If you're like most people, you might have put your estate plan together and thought you wouldn't have to look at it again. If it shocks you to hear that you are wrong, we're glad – only because updating your estate plan is one of the most important things you can do to ensure your family remains protected as your life changes.
Think about what it would be like if you never made repairs to your car or home after buying it: your car will eventually leave you stranded, and your roof may fall on your head, or you may face a fire or a flood due to neglected electric or plumbing systems.
The point is that you don't think about “maintenance” for these things as an option – it is a necessity. In fact, maintenance is what gets you the most mileage out of your car and the most equity in your home – so why are you still thinking that maintaining your estate plan is an option?
After all, your estate plan is the LEGAL HOME for your property.
Why You Should Update Your Estate Plan
Updating your estate plan is important for a variety of reasons. Below, we'll take a look at some of the key reasons and explain how they could be relevant to your life.
Your Family Has Changed
The way your family looks right now will probably change over time. You might get married (or divorced), might have children (or grandchildren), and may have to confront deaths in your family, and have received an inheritance. Each of these events represents a change of circumstances that resonates with your estate plan.
Each time one of these events occurs is a reason to review your entire estate plan. Why? Because you might be leaving an ex-spouse in charge of your end-of-life care -or you could be missing out on an opportunity to ensure your children and spouse benefit from as much of your wealth as possible. In any case, a change in your family necessitates that you realign your estate plan accordingly, and have it “make sense” with the way things are now.
Your Assets & Liabilities Have Significantly Changed
If your financial life looks radically different now than it did when you first set up your estate plan, it's time for an update. Whether you've built up a considerable amount of wealth or are dealing with business losses, divorce, or creditors, you should reconsider who will be in charge of your estate and what distributions from your trust would look like. If you are particularly concerned about your creditors invading your property that should go to your loved ones, you can plan around this possibility to protect those you love by including “spendthrift” provisions in your trust. If beneficiaries develop special needs or substance abuse dependence, the trust can be revised accordingly to shield assets in a Special Needs Trust and “protect beneficiaries from themselves.” Do you own cryptocurrency or other digital assets? If so – your Trust, Will, and Power of Attorney should include provisions concerning the management of digital assets. There is even an option to appoint a Special Trustee to specifically manage digital assets, separate from the Trustee who is charged with managing everything else. If you bank with completely different banks now than when you first set up your Trust, this information should be updated on the Schedule of Trust Assets in your Trust document. Did you register a Corporation or an LLC? Did you buy into a Partnership? If so – it is prudent to assign such business ownership to your Trust. These are just a few examples of why your trust should be reviewed to ensure it actually reflects changes in your assets over time.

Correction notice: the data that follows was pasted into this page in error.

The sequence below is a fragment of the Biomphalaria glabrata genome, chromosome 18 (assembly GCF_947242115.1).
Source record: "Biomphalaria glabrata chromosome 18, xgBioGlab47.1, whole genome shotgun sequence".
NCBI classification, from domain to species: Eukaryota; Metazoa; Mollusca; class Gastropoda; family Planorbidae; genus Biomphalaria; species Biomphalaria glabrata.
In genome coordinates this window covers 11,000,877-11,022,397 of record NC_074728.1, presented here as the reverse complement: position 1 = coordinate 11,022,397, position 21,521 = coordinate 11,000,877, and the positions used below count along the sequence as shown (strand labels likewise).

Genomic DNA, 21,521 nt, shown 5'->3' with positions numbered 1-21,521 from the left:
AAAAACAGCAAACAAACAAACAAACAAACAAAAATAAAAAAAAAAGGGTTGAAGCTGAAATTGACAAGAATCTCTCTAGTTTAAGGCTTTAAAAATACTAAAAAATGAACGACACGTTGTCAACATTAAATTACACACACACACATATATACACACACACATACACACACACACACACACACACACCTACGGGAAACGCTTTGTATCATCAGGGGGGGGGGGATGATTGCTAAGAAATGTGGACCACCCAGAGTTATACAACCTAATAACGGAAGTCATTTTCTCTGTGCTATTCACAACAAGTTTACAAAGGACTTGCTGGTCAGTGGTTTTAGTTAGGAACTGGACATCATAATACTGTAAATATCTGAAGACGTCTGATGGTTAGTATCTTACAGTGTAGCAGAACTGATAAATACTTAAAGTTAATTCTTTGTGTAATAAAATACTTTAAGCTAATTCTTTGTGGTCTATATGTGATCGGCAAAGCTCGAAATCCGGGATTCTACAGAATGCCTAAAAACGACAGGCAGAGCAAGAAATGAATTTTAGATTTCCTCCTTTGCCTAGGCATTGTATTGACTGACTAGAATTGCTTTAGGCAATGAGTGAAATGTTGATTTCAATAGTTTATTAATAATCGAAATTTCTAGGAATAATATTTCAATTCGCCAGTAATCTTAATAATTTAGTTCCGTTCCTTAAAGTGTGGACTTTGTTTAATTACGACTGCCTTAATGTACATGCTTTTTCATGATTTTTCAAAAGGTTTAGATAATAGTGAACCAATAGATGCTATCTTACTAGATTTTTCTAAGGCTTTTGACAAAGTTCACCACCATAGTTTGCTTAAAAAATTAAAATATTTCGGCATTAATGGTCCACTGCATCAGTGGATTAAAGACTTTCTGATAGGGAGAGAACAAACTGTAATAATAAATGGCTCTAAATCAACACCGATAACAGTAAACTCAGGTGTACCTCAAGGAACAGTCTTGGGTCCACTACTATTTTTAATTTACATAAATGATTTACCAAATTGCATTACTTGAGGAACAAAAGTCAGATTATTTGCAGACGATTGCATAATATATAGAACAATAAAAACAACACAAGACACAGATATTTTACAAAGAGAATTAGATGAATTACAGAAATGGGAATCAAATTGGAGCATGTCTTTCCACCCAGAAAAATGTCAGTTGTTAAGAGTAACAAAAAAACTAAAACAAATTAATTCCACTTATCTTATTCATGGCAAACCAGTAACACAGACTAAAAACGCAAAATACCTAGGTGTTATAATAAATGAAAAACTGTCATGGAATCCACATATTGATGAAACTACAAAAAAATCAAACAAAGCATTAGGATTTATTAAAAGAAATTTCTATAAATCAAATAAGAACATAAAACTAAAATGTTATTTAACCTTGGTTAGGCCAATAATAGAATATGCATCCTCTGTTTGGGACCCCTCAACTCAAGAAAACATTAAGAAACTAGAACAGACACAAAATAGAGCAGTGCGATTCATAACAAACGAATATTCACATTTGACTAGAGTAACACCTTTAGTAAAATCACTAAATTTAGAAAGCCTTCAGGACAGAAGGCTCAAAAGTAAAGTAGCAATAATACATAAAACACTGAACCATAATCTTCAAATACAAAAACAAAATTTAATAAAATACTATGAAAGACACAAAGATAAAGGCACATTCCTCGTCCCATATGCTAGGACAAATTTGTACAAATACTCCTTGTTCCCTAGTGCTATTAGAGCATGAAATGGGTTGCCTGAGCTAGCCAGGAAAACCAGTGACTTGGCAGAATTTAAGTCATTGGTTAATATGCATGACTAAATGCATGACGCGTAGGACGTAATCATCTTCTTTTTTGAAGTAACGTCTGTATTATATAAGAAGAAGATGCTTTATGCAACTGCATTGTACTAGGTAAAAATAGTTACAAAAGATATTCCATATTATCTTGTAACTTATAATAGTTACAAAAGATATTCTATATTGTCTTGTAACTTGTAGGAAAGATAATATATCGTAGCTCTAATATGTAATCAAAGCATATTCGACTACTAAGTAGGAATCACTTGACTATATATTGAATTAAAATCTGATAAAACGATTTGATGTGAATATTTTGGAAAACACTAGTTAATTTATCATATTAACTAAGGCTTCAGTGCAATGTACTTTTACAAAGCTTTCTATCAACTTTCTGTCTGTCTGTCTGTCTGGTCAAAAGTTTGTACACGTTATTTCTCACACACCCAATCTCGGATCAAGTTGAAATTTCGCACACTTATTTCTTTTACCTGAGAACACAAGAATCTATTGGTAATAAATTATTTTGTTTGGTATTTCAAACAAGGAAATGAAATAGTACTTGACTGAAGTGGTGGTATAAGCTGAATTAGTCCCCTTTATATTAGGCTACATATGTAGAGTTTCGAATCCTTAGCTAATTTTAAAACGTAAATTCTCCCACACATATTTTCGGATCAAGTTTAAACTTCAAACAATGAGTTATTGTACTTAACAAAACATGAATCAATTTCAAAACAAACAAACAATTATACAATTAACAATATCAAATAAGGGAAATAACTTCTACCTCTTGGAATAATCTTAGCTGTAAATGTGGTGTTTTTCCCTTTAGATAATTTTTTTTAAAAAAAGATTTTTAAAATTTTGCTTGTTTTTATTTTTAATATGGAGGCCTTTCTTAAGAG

Your Executor or Trustee Selections Become Inappropriate
The people you assign to handle your affairs now can become inappropriate selections over time also. This is especially true if they die, relocate, divorce, or become cognitively impaired by the time they are called to manage your affairs. You might also see a different side of someone over the years that calls into question whether they are still trustworthy to manage your property. Do your named beneficiaries “get along” with your named Trustee or Executor? Or would this nomination be a source of ongoing conflicts between them?
It is therefore prudent to carve out some time every year to review who you still want to manage your estate and carry out your last wishes. Naming the right people in the right positions makes all the difference for you and your desired beneficiaries.
Did you move to California from another state?
While moving to California from another state will not invalidate your will or trust, there can be some important considerations under California law for your Power of Attorney, Health Directive, and even your Will or Trust that may or may not have been considered in the state where your documents were first created. California's nuances should be discussed and possibly implemented in your documents, so you can take full advantage of the laws of your new state of residency. This is especially true for your Power of Attorney and Health Directive.
Does Your Estate Plan Need an Update?
If you want to be sure that your estate plan is always as effective as possible, and conforms to the changed circumstances and changes in the law over the years, you can count on the Law Offices of Maria N. Jonsson, PC to address your questions and concerns.
We can help you review every aspect of your estate plan to ensure that it properly addresses the current makeup of your family and property. If you are a new resident of California, we can help review your estate plan to ensure that the protections you created in your former state of residence still apply here, as well as include protections under California law that were not contemplated in the state where your documents were created.
For more information, request a consultation with us today. Contact the Law Offices of Maria N. Jonsson, PC online or call (424) 383-8445 now!
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